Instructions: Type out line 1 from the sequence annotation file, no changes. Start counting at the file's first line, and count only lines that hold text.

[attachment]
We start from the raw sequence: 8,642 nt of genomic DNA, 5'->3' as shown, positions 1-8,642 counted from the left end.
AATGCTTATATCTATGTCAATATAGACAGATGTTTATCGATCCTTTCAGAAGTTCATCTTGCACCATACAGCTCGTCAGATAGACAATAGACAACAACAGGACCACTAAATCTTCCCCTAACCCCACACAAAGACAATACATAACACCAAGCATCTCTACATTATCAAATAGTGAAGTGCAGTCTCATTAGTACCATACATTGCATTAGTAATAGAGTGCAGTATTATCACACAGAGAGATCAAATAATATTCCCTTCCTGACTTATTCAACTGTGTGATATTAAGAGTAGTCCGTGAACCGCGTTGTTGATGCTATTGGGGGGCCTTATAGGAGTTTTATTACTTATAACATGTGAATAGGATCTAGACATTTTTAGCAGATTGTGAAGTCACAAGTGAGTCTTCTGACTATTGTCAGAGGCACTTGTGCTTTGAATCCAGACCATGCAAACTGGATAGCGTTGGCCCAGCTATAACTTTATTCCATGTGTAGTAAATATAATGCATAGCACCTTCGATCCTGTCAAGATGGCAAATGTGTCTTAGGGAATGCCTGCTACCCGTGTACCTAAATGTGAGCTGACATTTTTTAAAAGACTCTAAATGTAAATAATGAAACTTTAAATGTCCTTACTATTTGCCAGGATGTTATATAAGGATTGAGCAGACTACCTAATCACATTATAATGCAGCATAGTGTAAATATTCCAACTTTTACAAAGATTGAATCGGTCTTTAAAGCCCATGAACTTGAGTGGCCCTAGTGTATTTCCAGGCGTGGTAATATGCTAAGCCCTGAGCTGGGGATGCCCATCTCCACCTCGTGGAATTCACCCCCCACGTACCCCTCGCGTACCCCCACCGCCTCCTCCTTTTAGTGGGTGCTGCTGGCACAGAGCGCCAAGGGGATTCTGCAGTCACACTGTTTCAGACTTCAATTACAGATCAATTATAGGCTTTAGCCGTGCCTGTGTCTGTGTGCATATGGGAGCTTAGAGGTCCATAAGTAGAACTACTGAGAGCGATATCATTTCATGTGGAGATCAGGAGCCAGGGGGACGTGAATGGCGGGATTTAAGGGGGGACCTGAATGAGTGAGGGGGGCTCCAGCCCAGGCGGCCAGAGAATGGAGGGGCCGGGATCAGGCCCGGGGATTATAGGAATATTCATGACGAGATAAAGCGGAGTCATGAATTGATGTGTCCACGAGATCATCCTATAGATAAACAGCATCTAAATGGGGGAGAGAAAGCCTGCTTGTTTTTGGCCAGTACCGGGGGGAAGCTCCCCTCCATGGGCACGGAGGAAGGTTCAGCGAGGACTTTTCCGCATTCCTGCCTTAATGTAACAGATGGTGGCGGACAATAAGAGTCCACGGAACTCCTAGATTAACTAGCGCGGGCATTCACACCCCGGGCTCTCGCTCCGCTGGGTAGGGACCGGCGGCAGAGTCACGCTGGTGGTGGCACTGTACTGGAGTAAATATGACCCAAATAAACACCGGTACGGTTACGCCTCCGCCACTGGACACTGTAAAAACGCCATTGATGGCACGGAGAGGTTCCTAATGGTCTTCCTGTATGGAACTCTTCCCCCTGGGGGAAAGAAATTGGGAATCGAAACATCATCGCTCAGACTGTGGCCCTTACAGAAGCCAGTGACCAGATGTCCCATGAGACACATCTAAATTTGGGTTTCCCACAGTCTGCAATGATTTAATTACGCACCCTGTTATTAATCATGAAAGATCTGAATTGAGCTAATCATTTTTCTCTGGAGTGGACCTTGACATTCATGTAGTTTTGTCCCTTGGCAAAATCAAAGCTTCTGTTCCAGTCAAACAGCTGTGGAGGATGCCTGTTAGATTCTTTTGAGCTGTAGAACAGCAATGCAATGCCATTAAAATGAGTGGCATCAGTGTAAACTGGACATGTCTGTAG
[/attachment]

We start from the raw sequence: 8,642 nt of genomic DNA, 5'->3' as shown, positions 1-8,642 counted from the left end.